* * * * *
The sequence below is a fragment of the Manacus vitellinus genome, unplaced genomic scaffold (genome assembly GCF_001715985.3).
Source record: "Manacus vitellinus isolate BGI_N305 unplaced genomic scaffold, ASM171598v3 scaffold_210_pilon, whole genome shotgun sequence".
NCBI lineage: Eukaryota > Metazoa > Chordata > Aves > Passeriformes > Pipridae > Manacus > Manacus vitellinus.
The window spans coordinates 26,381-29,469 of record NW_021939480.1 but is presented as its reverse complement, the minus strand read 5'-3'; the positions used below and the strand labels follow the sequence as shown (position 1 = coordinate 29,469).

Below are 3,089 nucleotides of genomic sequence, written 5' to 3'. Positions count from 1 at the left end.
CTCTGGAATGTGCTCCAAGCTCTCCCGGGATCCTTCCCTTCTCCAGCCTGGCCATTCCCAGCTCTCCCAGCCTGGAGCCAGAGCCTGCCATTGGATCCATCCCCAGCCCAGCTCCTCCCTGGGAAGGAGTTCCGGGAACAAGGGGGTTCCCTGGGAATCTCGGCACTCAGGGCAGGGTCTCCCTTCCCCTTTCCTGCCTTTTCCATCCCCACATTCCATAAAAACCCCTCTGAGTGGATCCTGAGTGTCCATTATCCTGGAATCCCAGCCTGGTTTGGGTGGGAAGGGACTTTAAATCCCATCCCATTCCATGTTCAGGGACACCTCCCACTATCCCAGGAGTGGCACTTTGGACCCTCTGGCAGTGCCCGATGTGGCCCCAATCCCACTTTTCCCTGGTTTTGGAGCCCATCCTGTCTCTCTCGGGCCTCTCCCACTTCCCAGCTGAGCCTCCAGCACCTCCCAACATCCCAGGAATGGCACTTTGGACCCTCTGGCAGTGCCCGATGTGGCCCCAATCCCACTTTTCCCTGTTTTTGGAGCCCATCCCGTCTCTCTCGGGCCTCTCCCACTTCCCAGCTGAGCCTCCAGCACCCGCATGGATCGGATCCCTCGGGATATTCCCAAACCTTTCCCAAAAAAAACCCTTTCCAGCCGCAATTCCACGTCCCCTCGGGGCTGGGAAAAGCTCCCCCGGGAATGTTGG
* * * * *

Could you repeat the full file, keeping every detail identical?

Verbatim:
The sequence below is a fragment of the Manacus vitellinus genome, unplaced genomic scaffold (genome assembly GCF_001715985.3).
Source record: "Manacus vitellinus isolate BGI_N305 unplaced genomic scaffold, ASM171598v3 scaffold_210_pilon, whole genome shotgun sequence".
NCBI lineage: Eukaryota > Metazoa > Chordata > Aves > Passeriformes > Pipridae > Manacus > Manacus vitellinus.
The window spans coordinates 26,381-29,469 of record NW_021939480.1 but is presented as its reverse complement, the minus strand read 5'-3'; the positions used below and the strand labels follow the sequence as shown (position 1 = coordinate 29,469).

Below are 3,089 nucleotides of genomic sequence, written 5' to 3'. Positions count from 1 at the left end.
CTCTGGAATGTGCTCCAAGCTCTCCCGGGATCCTTCCCTTCTCCAGCCTGGCCATTCCCAGCTCTCCCAGCCTGGAGCCAGAGCCTGCCATTGGATCCATCCCCAGCCCAGCTCCTCCCTGGGAAGGAGTTCCGGGAACAAGGGGGTTCCCTGGGAATCTCGGCACTCAGGGCAGGGTCTCCCTTCCCCTTTCCTGCCTTTTCCATCCCCACATTCCATAAAAACCCCTCTGAGTGGATCCTGAGTGTCCATTATCCTGGAATCCCAGCCTGGTTTGGGTGGGAAGGGACTTTAAATCCCATCCCATTCCATGTTCAGGGACACCTCCCACTATCCCAGGAGTGGCACTTTGGACCCTCTGGCAGTGCCCGATGTGGCCCCAATCCCACTTTTCCCTGGTTTTGGAGCCCATCCTGTCTCTCTCGGGCCTCTCCCACTTCCCAGCTGAGCCTCCAGCACCTCCCAACATCCCAGGAATGGCACTTTGGACCCTCTGGCAGTGCCCGATGTGGCCCCAATCCCACTTTTCCCTGTTTTTGGAGCCCATCCCGTCTCTCTCGGGCCTCTCCCACTTCCCAGCTGAGCCTCCAGCACCCGCATGGATCGGATCCCTCGGGATATTCCCAAACCTTTCCCAAAAAAAACCCTTTCCAGCCGCAATTCCACGTCCCCTCGGGGCTGGGAAAAGCTCCCCCGGGAATGTTGG